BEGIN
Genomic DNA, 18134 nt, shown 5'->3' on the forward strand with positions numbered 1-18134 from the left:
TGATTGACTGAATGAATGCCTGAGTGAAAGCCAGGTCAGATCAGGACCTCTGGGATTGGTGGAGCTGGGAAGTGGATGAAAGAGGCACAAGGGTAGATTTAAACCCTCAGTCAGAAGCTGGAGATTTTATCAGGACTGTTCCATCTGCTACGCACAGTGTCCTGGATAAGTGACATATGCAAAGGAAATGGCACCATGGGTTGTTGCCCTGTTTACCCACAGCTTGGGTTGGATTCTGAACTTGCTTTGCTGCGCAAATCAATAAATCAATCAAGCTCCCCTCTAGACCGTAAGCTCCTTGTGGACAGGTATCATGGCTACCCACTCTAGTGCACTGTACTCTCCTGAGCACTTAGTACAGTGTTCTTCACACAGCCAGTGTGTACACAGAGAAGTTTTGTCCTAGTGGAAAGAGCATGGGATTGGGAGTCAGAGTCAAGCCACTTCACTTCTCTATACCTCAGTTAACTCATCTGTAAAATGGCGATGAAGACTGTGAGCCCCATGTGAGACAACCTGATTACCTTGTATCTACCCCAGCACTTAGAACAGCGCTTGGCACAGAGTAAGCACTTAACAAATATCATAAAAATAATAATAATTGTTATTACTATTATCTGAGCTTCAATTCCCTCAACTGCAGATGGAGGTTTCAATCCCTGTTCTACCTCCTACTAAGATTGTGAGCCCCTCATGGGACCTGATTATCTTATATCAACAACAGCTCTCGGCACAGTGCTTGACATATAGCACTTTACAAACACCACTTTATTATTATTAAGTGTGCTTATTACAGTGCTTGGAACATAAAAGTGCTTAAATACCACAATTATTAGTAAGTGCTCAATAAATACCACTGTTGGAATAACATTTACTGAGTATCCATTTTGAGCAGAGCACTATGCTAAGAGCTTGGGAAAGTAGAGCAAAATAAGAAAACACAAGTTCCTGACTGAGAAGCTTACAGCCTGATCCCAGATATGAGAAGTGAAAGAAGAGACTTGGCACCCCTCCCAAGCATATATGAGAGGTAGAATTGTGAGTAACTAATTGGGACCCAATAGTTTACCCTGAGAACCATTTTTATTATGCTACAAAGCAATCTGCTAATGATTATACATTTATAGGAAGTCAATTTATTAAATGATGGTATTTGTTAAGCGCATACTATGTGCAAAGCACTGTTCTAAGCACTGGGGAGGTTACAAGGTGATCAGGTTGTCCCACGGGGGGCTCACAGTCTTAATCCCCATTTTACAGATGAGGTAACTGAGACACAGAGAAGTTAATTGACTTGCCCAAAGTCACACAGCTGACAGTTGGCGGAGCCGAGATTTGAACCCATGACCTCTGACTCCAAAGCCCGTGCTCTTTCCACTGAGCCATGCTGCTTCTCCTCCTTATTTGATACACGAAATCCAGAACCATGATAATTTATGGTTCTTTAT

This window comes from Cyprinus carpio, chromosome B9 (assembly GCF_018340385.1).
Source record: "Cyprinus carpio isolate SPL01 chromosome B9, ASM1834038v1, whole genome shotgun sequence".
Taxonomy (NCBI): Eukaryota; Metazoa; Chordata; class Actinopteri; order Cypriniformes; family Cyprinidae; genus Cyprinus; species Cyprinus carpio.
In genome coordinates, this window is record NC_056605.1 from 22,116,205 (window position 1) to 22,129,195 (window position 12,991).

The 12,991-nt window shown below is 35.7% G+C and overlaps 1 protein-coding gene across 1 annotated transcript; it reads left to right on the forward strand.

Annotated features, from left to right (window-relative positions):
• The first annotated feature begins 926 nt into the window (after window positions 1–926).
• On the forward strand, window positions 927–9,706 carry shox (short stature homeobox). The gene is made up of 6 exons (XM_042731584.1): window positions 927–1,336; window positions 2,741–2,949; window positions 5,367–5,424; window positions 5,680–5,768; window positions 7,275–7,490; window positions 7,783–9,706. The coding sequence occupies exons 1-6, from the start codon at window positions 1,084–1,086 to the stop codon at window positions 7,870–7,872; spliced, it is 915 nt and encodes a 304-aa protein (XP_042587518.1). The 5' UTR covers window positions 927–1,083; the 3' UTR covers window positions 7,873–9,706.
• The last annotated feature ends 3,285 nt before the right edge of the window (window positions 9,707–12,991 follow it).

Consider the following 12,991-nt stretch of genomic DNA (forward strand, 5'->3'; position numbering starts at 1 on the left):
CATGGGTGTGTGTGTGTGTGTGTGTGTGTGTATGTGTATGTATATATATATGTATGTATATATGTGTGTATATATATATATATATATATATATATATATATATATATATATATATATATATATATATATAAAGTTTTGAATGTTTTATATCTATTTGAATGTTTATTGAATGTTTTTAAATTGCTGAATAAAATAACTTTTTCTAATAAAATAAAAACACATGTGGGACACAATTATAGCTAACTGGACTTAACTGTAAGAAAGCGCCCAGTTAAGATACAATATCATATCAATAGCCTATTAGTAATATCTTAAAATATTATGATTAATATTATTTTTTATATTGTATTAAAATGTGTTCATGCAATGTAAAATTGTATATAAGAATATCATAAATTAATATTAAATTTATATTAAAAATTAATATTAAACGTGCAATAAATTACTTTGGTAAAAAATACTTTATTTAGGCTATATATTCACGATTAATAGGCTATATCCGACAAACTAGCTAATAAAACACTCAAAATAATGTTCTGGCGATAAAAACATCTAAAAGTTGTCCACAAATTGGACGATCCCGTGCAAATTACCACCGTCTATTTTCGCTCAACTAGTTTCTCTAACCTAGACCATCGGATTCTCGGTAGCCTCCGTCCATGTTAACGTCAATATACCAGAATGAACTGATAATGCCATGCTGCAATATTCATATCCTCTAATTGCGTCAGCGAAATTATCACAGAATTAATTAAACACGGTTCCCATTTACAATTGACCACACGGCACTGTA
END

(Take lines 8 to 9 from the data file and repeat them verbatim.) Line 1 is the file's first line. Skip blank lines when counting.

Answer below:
Annotated features, from left to right (window-relative positions):
• The first annotated feature begins 926 nt into the window (after window positions 1–926).